The final decade of the last century witnessed the dramatic rise of hypertext as a literary, technical, social, and intellectual phenomenon. Today, despite the fact that hypertext provides the conceptual underpinnings for the World Wide Web (among other things), 'hypertext' remains a relatively peripheral term. In this talk, I'll track some of the ways that 'hypertext' has been articulated during the last five decades, describing how the social construction of hypertext inscribed the technology(ies) in limiting and ultimately self-defeating ways. I'll then attempt to track (and construct) some possible futures for a dramatically redefined hypertext, one constructed as an 'ethic of reference' within and among social communities rather than a technical practice.
For the most part, information architects are communicators and strategists. While others merely tolerated the mishmash of responsibilities, they relished it. Designers often put up with having to write HTML but jumped at the chance to 'just do design.' Programmers were forced to meet with clients and work on strategy, but all along probably wanted to just write code. When these two ends of the spectrum split off, the empty middle was a perfect place to be. At the same time, there was an increased (but still hidden) need for information architecture. As the average web project process matured, more problems arose. Formal documentation was needed, business objectives were taking on increased importance, and, as the size increased exponentially, information organization became a much more important role. (The fact that this evolution took place during the 'dot.com fallout' is not insignificant, as this led to the placement of web projects under the same microscope as other business endeavors.) Some of these positions could be filled by existing disciplines; project managers, business analysts, and usability specialists transitioned from 'traditional' work and were added to web teams. Still, there was something missing. The connection between 'the big picture' (business strategy, high-level user tasks, basic structural architecture) and the nitty-gritty (categorization, labeling, bottom-up information hierarchies) often wasn't being made. This is where information architects fit in.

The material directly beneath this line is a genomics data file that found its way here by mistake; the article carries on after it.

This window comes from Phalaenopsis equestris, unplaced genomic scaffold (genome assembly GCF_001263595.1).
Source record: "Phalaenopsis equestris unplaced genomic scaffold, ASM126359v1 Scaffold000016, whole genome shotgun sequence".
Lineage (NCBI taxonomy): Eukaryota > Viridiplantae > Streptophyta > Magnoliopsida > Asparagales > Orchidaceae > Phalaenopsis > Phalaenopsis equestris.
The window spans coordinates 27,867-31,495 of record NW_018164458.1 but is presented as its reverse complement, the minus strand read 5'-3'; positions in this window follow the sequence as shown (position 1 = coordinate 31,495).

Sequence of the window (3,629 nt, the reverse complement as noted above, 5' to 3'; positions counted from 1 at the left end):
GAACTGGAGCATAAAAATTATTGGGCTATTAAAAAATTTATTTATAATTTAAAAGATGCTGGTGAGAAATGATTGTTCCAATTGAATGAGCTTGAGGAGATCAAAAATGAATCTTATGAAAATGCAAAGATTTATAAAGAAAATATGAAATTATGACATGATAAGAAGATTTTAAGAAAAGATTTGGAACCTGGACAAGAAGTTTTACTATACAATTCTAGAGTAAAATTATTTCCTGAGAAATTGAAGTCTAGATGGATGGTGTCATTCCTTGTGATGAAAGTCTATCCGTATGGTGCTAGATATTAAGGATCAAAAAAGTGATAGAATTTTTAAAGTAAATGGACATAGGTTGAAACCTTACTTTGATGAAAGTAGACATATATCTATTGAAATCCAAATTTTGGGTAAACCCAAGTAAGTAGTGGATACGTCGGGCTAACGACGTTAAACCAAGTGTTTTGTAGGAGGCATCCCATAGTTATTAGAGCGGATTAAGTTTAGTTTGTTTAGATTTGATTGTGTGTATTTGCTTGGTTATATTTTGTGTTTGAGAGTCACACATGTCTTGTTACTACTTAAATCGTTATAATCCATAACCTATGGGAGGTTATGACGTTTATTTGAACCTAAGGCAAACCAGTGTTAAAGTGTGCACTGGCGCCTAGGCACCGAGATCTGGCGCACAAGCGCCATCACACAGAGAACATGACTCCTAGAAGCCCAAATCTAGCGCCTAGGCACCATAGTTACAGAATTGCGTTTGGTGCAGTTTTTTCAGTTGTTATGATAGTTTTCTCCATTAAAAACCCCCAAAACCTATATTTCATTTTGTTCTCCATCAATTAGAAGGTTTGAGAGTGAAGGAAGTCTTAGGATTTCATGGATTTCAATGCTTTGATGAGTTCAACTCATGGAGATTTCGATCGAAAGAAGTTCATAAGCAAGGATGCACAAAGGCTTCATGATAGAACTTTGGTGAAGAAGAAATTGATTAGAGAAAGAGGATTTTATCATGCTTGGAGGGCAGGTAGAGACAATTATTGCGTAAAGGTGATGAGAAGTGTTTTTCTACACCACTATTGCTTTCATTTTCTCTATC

Three panellists talk about how they've applied agile development techniques to XML, followed by audience discussion and Q&A: Tony Coates will discuss XML and schema quality assurance using unit test frameworks. David Carver will discuss agile XML schema development. Claudia Lucia Jimenez-Guarin will discuss software construction for evolving systems with incomplete data definition.
The primary purpose of intranets is to support staff in doing their jobs, to help them complete common business tasks. In practice, however, this can be very frustrating on many intranets. Policies are located in one section, procedures in another section, and forms in a third. Information then needs to be hunted out in order to complete even simple activities. The effectiveness of intranets can be greatly enhanced by bringing together all of the information and tools relating to a task or a subject, and presenting them in a single location.
XML editors have traditionally been modeled after the first SGML editor written in 1985, a long time before creating, managing, and distributing structured information was well understood. Now, nearly 20 years later, there are more choices for users interested in creating structured information. Specifically, this presentation discusses alternatives that include Web-based distributed collaborative XML document creation, "tag-free" tools, non-formatting structured editors, and even using common office tools in creating your XML documents.
While I'm a big fan of XML for many purposes, it's a misconception that it's the single best solution in every scenario, and it's worthwhile to consider the alternatives in situations where the benefits of XML are not necessary. In this article, I discuss alternatives to XML, SGML, and HTML that might be suitable when budgets are more limited. While XML is perfect for highly coded information, other options can work well for many kinds of information. Markup languages are at the high end of the cost spectrum, so if you don't need the benefits they provide, you certainly should consider the alternatives discussed below.
Can we reasonably judge authority? How can we make good decisions in the information age? How do we know enough to ask the right questions? Peter Morville takes a moment to talk with us about these and other potential answers, his most recent book, the death of data, and our fascination with the future.
SGML is a language for describing the structure of a document. The language involves using a system of tags for elements of a document. Document analysis is the process of discovering the elements of a document and understanding how the parts work together to form the document.